Theatre Review: Suenos – Graceful Guitar, Or Beyond Bailar

March 11, 2023




Suenos / James Grace, Carli Olivier & Compania Sophia Spanish Dance / Pieter Toerien’s Montecasino Theatre, Fourways, Johannesburg


To the untrained ear, much flamenco and Spanish classical music is of a type – all emotive, often energetic, sometimes heart-wrenching, but not often generous in revealing all of its layers and meanings (without help, at least). James Grace is a wonderfully calm and gentle tutor in introducing listeners to these and similar genres, steeped as he is in academic study of and long and celebrated experience as a performer of this music.

Introductions to musical luminaries including Augustin Barrios Mangore (a new name to most audience members; Grace had a poster of him on the wall while a student) and Isaac Albeniz give fans of this show happy homework to do, and reminders of the beauty of work by more familiar names (Stanley Myers, whose Cavatina has been part of the soundtrack of most people’s lives somewhere in the last four or five decades) mean that Suenos – Spanish for ‘dream’ – is both a learning and artistically enjoyable experience.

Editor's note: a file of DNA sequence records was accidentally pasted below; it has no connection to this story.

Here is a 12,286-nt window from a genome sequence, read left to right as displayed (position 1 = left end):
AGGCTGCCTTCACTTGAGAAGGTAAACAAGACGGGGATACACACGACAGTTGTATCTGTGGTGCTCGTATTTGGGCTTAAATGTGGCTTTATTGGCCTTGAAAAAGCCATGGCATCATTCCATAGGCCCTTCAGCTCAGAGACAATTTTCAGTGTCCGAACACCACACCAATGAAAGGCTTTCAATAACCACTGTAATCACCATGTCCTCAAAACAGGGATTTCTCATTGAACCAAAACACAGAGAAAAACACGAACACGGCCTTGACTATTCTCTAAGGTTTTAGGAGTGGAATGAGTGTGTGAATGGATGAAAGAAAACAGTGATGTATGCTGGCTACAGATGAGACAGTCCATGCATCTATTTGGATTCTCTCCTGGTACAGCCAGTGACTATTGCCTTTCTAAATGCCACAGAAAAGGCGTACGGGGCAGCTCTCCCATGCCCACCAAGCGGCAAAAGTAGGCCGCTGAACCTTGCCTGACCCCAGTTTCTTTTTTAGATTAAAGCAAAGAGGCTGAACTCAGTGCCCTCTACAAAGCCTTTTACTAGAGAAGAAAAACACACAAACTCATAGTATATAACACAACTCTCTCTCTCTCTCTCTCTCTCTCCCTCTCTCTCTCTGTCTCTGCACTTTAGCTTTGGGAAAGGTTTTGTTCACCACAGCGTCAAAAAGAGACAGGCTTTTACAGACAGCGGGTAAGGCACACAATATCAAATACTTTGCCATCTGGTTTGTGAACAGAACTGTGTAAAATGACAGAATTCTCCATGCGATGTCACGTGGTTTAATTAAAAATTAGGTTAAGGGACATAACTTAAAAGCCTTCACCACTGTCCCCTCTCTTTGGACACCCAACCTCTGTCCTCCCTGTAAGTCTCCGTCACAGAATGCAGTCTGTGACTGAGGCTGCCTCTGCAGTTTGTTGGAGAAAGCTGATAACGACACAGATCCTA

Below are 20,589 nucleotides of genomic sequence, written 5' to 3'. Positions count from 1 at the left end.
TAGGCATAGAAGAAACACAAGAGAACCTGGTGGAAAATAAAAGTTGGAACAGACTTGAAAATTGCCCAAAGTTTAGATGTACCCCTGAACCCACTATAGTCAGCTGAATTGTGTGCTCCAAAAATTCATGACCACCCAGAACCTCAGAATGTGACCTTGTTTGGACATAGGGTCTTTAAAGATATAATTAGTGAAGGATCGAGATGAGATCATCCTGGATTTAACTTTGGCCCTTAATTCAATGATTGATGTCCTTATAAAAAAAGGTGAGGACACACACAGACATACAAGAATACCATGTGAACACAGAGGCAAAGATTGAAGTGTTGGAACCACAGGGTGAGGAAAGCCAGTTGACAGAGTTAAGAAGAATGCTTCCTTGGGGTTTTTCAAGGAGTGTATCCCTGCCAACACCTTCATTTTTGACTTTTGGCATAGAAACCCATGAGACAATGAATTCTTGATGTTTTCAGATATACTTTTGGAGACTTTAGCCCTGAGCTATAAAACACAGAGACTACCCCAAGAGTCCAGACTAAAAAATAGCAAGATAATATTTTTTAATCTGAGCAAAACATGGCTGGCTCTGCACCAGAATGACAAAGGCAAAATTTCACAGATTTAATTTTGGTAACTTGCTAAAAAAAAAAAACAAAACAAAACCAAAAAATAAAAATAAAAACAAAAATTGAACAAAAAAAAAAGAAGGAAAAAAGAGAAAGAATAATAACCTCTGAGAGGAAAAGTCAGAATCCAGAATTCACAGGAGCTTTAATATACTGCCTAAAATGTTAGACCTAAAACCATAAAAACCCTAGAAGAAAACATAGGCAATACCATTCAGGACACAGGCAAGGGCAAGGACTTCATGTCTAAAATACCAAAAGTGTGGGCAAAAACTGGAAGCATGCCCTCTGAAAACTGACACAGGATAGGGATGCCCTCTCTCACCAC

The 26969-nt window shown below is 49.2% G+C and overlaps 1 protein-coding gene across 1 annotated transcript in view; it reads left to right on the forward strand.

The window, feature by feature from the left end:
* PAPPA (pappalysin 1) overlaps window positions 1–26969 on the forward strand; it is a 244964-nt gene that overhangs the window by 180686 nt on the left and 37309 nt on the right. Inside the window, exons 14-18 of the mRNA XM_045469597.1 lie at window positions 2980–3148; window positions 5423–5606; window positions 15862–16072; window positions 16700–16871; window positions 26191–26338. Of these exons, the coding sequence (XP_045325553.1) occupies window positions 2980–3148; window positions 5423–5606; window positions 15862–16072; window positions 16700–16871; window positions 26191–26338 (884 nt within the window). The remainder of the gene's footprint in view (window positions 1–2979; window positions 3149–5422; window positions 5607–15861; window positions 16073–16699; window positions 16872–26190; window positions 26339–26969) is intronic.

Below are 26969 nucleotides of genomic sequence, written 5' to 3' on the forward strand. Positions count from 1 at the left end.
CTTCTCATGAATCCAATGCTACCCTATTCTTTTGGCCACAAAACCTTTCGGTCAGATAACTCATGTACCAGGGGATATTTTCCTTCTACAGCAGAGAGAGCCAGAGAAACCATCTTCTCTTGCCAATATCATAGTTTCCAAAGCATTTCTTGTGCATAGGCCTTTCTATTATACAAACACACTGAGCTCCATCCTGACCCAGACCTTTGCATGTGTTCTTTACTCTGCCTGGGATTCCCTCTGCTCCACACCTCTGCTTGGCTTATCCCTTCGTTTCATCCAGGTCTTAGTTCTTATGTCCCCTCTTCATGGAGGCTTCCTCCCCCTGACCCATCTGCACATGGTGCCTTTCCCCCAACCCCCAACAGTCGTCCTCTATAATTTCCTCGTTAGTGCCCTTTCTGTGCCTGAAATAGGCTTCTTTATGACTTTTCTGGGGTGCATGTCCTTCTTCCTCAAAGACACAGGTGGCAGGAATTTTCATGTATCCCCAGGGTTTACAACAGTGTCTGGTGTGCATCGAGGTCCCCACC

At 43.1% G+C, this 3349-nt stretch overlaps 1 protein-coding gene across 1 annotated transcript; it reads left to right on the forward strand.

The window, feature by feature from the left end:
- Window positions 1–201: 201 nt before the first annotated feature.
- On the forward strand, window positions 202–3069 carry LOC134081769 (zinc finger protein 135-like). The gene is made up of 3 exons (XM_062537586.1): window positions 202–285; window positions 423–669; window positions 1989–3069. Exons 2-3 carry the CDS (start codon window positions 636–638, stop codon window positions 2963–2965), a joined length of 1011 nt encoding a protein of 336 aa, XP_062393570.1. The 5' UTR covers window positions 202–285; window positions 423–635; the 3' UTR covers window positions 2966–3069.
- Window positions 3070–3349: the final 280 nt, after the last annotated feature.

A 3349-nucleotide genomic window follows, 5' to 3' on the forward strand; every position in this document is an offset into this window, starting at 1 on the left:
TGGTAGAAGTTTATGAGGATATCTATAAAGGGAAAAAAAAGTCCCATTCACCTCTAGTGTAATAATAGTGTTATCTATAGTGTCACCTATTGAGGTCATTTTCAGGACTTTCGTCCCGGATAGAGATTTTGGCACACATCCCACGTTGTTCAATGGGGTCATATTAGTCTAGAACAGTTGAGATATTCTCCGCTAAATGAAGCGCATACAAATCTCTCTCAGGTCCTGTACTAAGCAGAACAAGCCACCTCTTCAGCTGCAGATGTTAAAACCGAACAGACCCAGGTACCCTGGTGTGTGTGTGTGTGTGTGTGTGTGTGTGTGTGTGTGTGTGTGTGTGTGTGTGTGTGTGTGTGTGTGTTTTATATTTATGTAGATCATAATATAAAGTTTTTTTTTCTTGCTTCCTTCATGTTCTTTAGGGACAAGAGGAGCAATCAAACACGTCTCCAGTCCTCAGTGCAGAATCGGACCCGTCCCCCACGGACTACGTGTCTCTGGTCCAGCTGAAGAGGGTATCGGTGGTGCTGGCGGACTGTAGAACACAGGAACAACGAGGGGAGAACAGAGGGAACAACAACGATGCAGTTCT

Grace is not a flamboyant player, but he doesn’t need to be. Even to the uninitiated, his playing is extraordinary – precision (for all of the often ridiculously complex patterns utilised, he doesn’t seem to ever play an even slightly duff note) matched with passion, and well-rehearsed in terms of how the melodies and cadences match or complement the steps of Carli Olivier and her flamenco dancers, and the more contemporary choreography of the dancers from WGRUV Dance International.

While Grace is central to the production as a whole, Suenos is very much a collaboration, with the guitarist and his mics, chair and footrest vacating the stage for regular intervals to allow for unalloyed focus on the dancers. Olivier and her dancers add complex, percussive polyrhythms to the music accompanying their movement, and add a powerful visual element in their magnificent dresses and accessories, all made from authentic Spanish fabrics. And the younger WGRUV dancers contribute to yet another layer with their contemporary ensemble work.

Technical expertise can often come off a bit cold, but everyone and everything about this production exudes a warmth that makes is a happy, positive experience as well as an exhibition of skills and talents lovingly nurtured over decades.